I belong to one of the most coveted demographics in the world: a sports-loving American who has never been able to latch on to the world-dominating sport of soccer. We sit stateside, an untapped media market of nearly 300 million people up for viewership grabs, and remain lackadaisical. And there is ample reason for me, personally, to be a fan. A friend of mine earned a scholarship to play soccer at the University of Wisconsin. Several of my closest pals are diehard soccer loyalists, following not only the World Cup but their chosen English teams of Manchester United and Liverpool. I hail from Kalamazoo, Michigan, home of current US women's phenom, Lindsay Tarpley, and I attended a soccer powerhouse at Hackett Catholic Central High School (and the "Lady Irish" are tearing through the state tournament as we speak, so good luck, ladies!). So, why has the game struggled to keep my attention?
The most obvious reasons are cultural. Soccer simply doesn't follow patterns that Americans are accustomed to. I'm used to four periods of play and rampant commercial breaks. Where's the suspense in soccer? Nothing can top a do-or-die fourth and inches play on the goal line interrupted by a commercial break where Betty White gets roughed up in the dirt. Besides, commercial breaks give me time to get more beer and threaten the television set with barrages of empty cans if things don't go as I want them to. But people want to watch games with passionate individuals such as myself -- it simply makes the game more enjoyable. As one friend noted after watching a game with me, "I could be wrong but if I was a betting man I'd say we got kicked out of the bar because you were wearing tear-away pants and flashing your lucky jock strap from high school after every touchdown."
Whatever. If the police can't get me to stop doing it, what chance does the bar have?
Another major difference is the clock. In every American sport the clock winds down, not up, as it does in soccer. While seemingly innocuous, if you've had a few too many "sports drinks" (which I call beer in Gatorade squeeze bottles, for the beer drinker who doesn't have time to both open and close his mouth), this can be confusing and may even lead you to believe you're watching the game backwards. And if you've had several bottles of "sports drinks" and truly believe you're seeing the game in reverse, certain people - and I don't want to name names -- might feel a false sense of confidence that they know the final score of the game in advance, leading to losing bets and embarrassing consequences. I won't go into too much detail, but I will say this: being forced by friends to try and pick up girls all-night with the line, "Hi, my name is Scott but you can call me 'Three Inches of Disappointment,'" isn't as funny as it sounds.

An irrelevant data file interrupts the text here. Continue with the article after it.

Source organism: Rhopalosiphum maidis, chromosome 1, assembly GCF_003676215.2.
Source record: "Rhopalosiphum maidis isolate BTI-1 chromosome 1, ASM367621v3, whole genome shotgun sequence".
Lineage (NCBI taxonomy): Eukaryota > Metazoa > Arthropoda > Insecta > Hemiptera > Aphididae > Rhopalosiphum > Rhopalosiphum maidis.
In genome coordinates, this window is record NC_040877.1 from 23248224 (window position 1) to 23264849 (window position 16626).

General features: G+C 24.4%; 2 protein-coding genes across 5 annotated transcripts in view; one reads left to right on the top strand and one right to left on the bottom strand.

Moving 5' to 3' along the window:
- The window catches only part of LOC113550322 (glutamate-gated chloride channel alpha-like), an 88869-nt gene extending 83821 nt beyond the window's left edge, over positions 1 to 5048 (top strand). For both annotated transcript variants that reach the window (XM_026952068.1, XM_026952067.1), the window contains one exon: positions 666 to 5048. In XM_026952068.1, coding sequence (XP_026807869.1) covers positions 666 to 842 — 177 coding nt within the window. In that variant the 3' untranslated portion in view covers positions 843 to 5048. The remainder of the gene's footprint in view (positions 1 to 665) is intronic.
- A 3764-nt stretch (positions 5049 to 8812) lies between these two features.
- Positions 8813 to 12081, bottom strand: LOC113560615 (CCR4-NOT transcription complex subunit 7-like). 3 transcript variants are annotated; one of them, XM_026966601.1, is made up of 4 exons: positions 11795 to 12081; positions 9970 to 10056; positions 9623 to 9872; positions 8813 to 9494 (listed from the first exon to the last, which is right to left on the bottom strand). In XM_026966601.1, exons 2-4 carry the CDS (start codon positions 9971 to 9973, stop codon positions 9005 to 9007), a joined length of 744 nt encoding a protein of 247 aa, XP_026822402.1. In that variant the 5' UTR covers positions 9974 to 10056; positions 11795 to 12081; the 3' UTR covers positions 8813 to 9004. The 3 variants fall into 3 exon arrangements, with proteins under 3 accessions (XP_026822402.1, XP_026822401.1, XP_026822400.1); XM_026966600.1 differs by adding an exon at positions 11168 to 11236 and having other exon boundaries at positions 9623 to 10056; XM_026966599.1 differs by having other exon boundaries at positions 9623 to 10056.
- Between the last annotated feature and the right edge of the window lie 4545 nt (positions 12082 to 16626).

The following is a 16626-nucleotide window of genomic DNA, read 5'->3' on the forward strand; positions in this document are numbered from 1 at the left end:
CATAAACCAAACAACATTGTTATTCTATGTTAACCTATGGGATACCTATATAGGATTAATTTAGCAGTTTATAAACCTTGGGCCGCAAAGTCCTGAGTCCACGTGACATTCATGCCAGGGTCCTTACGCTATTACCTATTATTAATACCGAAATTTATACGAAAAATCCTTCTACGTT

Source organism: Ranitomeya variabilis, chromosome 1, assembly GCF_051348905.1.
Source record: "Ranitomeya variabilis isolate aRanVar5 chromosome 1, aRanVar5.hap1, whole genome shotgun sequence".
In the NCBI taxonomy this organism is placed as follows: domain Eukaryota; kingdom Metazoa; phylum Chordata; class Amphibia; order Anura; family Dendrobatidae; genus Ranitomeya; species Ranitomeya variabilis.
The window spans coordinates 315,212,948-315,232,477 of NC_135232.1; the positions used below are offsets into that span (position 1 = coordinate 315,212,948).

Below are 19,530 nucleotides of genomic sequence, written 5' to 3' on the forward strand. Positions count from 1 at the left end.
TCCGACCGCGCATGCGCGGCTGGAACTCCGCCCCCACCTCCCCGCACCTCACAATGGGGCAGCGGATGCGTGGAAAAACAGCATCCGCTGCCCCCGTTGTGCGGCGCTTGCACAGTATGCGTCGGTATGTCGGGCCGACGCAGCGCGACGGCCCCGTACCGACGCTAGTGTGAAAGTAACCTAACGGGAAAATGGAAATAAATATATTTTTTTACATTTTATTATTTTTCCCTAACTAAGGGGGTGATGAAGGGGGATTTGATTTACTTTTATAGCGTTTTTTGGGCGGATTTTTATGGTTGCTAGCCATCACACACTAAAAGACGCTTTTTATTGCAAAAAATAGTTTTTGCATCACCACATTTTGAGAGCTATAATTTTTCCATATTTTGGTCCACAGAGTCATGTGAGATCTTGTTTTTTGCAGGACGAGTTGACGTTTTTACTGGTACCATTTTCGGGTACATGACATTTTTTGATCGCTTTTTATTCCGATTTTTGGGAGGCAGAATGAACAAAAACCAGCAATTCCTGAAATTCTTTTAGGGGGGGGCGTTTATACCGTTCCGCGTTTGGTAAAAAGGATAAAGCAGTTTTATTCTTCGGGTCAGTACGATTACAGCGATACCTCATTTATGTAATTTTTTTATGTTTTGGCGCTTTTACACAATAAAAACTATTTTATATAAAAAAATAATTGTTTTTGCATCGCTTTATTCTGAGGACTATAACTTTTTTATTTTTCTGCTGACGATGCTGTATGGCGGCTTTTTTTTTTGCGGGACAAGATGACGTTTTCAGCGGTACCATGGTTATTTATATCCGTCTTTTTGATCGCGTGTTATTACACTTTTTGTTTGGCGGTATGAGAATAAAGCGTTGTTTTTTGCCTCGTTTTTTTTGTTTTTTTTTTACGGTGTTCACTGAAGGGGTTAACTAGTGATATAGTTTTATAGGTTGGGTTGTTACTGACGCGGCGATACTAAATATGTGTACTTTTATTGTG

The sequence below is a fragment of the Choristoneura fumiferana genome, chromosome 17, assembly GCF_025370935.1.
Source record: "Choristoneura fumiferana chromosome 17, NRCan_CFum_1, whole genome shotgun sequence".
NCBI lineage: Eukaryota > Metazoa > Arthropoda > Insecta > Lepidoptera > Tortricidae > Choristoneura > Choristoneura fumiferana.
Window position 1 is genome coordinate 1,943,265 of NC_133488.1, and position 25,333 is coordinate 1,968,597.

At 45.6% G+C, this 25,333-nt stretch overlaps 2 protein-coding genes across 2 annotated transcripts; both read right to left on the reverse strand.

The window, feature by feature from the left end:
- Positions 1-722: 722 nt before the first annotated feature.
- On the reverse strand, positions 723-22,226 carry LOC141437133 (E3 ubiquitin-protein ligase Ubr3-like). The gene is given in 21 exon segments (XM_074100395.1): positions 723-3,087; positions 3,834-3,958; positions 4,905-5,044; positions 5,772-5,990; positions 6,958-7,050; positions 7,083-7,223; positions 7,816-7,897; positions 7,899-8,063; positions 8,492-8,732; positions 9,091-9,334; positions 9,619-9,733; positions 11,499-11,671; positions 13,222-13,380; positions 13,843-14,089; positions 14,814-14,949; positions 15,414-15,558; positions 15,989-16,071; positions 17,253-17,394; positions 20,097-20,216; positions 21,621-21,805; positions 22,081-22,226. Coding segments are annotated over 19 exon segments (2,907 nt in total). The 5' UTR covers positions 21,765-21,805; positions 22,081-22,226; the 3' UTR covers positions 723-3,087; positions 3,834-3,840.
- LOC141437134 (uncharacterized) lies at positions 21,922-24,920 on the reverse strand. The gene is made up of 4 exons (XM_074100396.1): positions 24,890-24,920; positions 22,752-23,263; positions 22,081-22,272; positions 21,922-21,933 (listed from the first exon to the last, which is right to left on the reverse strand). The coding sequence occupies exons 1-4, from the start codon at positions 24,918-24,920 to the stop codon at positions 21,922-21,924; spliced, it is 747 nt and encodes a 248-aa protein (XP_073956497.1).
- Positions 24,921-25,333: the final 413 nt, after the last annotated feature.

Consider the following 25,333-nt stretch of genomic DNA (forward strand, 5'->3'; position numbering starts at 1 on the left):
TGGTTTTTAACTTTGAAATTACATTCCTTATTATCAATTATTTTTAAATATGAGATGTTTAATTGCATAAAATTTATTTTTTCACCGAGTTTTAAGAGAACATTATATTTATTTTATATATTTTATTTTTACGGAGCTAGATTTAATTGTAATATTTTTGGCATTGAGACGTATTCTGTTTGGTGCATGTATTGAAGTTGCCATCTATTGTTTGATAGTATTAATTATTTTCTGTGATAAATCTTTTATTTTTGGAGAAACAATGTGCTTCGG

But the biggest difference is in how the game is played. Americans are used to grind-it-out toughness, something our sports teach us to carry into our everyday lives. When I played high school baseball, I learned the secret of life, a principle that can be applied to any situation anywhere:
"Throw some dirt on it and man it up."
Whether a small cut, a bat to the groin, a failed marriage, or being hit by a car, throwing some dirt on it and manning it up would pull you through. You simply don't see that level of toughness in soccer (except Tim Howard), a game, it seems, that rewards players flailing about and faking injuries to draw penalties. I'm used to the Brett Favre style of sports, where you break your ribs on one play, throw up, and score a scrambling touchdown the next. Sure, he was able to play with broken ribs because of his addiction to Vicodin, but we didn't know about that until years later.
Still, this past Saturday the hype of an impending England-United States game got the best of me and I tuned in. The roar of the crowd, the strange buzzing that made the stadium sound like a hornet's nest, and the painted-face pageantry even drew a cynic such as myself in. I felt the nationwide groan of England scoring first and, with a smile from ear-to-ear, let my lucky jock strap shimmer and shake in the afternoon sunshine when Clint Dempsey made everything even.
My American bias of hating ties aside, I enjoyed what was surely a huge stepping-stone for American soccer.
Scott Janssen is a graduate student, blogger, and all-around drain on society. Follow him at his blog at www.pantslessponderings.com.